Federal government strikes advisory panel to look into reopening prison farms
Jeff Peters and Olivia Groenewegen holds on to Stormy the donkey outside the Correctional Service Canada regional headquarters in Kingston, Ont. on Friday July 23, 2010. Members of Save Our Prison Farms held a blockade in front of the headquarters. THE CANADIAN PRESS/Lars Hagberg
The Canadian Press
Published Friday, May 12, 2017 11:12AM EDT
OTTAWA -- The federal government is setting up an advisory panel to look at the possibility of reopening prison farms in Kingston, Ont., that were closed by the former Conservative government.
The seven-member panel announced Thursday will provide advice on the merits of reopening farms at Collins Bay and Joyceville Institutions.
The panel members include farmers, inmate advocates and a school trustee.
The governing Liberals launched a feasibility study last June to review the closures.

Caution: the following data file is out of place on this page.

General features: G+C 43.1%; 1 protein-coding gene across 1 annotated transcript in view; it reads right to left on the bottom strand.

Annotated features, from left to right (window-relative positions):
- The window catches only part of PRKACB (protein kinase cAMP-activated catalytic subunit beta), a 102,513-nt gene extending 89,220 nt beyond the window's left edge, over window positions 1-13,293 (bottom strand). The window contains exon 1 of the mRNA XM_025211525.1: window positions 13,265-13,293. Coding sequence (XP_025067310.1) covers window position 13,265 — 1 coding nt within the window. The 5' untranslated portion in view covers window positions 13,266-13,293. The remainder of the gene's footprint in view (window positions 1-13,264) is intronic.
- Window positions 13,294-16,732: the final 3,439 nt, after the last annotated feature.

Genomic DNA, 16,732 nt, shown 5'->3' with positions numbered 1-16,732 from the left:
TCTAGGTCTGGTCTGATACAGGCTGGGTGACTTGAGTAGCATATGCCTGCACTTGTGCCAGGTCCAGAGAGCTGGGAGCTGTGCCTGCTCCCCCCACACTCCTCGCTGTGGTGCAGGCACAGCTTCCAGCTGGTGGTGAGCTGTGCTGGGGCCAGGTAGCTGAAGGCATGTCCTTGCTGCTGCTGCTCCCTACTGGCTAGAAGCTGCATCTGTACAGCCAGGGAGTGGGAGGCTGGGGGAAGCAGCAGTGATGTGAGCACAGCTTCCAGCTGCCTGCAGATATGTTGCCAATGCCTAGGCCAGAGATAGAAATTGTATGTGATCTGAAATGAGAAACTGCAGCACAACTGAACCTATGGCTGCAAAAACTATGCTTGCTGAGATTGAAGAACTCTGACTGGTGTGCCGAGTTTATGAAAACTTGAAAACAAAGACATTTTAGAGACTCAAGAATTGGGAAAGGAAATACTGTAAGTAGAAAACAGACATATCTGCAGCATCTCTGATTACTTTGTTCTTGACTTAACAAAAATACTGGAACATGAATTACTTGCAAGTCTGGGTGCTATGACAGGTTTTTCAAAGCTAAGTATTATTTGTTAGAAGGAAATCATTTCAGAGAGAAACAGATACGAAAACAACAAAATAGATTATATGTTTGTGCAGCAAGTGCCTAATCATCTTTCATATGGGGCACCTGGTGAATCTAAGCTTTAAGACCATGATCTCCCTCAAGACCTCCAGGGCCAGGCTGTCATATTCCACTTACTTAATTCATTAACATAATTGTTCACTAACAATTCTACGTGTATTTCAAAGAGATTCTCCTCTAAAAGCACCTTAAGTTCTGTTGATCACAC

The minister responsible for the federal prison system, Public Safety Minister Ralph Goodale, says he hopes the advisory panel will help determine the best way ahead for re-establishing the prison farms.
The Conservatives closed the two Kingston farms in 2010 along with prison farms in New Brunswick, Manitoba, Saskatchewan and Alberta.
But the move met with resistance from those who argued that the decision was made without properly considering the skills the farms taught inmates.
Inmates who worked on the farms did maintenance, fed cattle, operated milking machinery and raked and baled hay, among other jobs.